Hand-free phones distract drivers
ABU DHABI // Motorists using hands-free on their mobile phones while driving should face penalties, road-safety experts say.
Capt Abdulla Al Ghafli, a road and traffic engineer at Abu Dhabi Police, said the distraction of using hand-held and hands-free devices – and the risk to road users – was virtually the same.
“Usually the driver is distracted from his driving task,” Capt Al Ghafli said. “A crash could be serious enough to cause injury or death.”
The penalty for using a hand-held phone while driving is Dh200 and four black points on the driver’s licence. But using hands-free devices is permitted.
Last year more than 30,000 tickets were issued to drivers for using a mobile phone while driving in Abu Dhabi, compared with 8,000 in 2008, he said.
The call to penalise all drivers using phones comes after Abu Dhabi Police ran a survey of more than 6,000 motorists.
The study, Mobile Phones and their Impacts on Road Safety, found almost three in five admit to using a mobile while driving despite knowing the dangers.
More than a quarter (27 per cent) say they have been in an accident while talking on the phone, and 24 per cent say they have been fined for phone use, the survey shows.
Sixty-three per cent of those who say they use a phone while driving are Emirati.
“Our main objective is to come up with a mechanism to manage this phenomenon to improve road safety,” said Capt Al Ghafli.
“We carried out a survey, analysed and evaluated the results and came up with a number of findings and recommendations.”
The study found that 64 per cent of those using a mobile phone while driving are between the ages of 18 and 30 – the age group with the highest number of traffic accidents.
More than four in five (87 per cent) of those surveyed say driving with a phone reduces concentration, while 74 per cent say it causes the vehicle to swerve between lanes.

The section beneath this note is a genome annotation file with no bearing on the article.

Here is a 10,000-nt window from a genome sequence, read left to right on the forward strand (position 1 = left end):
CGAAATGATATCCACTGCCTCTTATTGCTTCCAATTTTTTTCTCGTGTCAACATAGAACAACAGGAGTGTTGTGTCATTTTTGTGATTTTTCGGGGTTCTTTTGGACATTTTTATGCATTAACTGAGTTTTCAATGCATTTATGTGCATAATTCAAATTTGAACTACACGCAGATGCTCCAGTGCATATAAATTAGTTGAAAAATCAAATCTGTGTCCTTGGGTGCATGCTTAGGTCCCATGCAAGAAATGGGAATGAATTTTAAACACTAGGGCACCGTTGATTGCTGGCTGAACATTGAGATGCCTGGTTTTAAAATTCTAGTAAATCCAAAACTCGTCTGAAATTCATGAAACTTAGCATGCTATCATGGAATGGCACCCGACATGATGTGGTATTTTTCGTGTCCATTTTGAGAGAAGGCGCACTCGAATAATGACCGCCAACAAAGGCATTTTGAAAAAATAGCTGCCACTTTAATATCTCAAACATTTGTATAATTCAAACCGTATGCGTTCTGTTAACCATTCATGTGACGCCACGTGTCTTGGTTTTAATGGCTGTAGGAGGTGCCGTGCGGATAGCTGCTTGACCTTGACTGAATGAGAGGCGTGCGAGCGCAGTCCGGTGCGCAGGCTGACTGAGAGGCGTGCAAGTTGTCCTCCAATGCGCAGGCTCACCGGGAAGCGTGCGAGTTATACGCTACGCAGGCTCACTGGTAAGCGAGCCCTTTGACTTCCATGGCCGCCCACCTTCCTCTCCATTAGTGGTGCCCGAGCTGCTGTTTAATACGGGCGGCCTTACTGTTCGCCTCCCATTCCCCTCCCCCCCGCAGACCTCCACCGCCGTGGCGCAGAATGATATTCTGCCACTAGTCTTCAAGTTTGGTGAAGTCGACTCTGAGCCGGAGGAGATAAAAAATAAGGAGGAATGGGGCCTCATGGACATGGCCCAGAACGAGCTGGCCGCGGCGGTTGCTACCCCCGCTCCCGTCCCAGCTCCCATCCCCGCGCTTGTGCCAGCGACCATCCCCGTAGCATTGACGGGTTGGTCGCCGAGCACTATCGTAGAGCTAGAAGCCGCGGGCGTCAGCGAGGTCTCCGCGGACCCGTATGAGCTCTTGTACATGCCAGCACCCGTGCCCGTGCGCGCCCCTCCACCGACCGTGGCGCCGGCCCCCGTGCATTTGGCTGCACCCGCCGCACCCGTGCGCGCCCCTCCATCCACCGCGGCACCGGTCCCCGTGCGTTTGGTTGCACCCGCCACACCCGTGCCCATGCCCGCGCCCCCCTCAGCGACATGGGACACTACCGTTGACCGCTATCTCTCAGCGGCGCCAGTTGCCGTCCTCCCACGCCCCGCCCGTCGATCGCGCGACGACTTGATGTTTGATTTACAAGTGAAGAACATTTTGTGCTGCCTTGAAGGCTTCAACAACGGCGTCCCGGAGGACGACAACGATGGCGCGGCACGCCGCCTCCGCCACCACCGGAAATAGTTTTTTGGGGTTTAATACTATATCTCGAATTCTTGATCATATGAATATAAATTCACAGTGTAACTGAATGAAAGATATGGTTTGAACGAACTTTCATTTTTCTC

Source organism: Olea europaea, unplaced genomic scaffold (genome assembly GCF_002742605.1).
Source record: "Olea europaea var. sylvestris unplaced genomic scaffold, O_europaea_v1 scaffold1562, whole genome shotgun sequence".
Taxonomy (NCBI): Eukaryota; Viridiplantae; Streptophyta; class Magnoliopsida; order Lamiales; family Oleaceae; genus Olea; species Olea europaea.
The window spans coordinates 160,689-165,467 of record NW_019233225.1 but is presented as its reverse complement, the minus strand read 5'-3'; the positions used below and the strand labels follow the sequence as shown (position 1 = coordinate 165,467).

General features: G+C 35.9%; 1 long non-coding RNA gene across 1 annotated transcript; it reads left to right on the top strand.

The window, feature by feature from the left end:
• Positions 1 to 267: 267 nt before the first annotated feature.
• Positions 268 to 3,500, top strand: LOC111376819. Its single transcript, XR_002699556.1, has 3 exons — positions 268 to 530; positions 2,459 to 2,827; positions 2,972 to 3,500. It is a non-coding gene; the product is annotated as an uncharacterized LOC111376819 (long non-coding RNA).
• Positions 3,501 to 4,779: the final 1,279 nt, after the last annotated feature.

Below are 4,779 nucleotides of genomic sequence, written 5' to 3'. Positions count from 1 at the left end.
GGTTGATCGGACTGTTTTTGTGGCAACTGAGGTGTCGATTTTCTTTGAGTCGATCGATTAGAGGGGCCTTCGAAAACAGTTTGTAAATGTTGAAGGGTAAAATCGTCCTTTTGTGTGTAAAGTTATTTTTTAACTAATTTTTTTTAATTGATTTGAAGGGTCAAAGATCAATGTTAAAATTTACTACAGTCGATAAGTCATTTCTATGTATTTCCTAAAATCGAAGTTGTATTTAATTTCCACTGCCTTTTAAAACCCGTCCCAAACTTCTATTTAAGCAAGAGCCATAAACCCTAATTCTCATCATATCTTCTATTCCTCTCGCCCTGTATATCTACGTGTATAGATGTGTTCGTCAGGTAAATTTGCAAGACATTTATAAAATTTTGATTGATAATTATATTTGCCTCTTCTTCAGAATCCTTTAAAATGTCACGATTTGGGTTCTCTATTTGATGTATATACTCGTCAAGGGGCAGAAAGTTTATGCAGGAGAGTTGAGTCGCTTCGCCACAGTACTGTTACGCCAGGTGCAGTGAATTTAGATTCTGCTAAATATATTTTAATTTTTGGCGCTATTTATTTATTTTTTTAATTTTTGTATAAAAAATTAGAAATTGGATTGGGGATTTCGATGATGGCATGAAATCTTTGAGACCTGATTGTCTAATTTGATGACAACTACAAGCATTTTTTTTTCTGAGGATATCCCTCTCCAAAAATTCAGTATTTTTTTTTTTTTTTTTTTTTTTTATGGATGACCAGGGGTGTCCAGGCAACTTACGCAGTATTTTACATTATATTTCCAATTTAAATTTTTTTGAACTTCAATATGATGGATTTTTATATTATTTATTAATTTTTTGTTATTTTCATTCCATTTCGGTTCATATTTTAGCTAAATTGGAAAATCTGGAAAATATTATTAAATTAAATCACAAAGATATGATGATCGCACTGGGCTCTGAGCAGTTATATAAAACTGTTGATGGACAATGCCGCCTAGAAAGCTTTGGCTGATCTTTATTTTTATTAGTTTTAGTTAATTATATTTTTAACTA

Ninety-two per cent of the respondents say they are aware that using a hand-held phone while driving is a traffic offence; 91 per cent say it could lead to a road accident; and 78 per cent believe people who do it are four times more likely to be in a crash.
Four in five (80 per cent) say drivers using phones are likely to commit other traffic offences, while 54 per cent say mobile phone use impairs driving performance, reduces response time by 18 per cent, and decreases one’s ability to leave a safe distance between cars.
“The driver becomes distracted and loses his concentration,” Capt Al Ghafli said. “Using a mobile phone while driving can result to a delayed reaction and braking response time, and can lead to rear-end collisions.”
The study also recommends developing a joint study with the Telecommunications Regulatory Authority to come up with solutions to curb mobile phone use while driving.
Crash investigation practices should be improved and linked with data from telecoms firms Etisalat and du to verify whether a driver was using his phone while behind the wheel.
A comprehensive system should also be developed to raise awareness about mobile phone use while driving, and its effectiveness should be measured, the study suggests.
“Instead of broad educational messages or imposing higher penalties, we must continue educating motorists about practical tips and tricks on how to deal with mobile phones, such as ‘before you step into your car, silence your phone and put it away’,” Thomas Edelmann, founder of Road Safety UAE.
“Enforcement is key and authorities should step up efforts to find creative solutions to catch offenders, such as CCTV camera mapping, police patrols in cars and policemen on the roadside.”
Updated: December 6, 2014 04:00 AM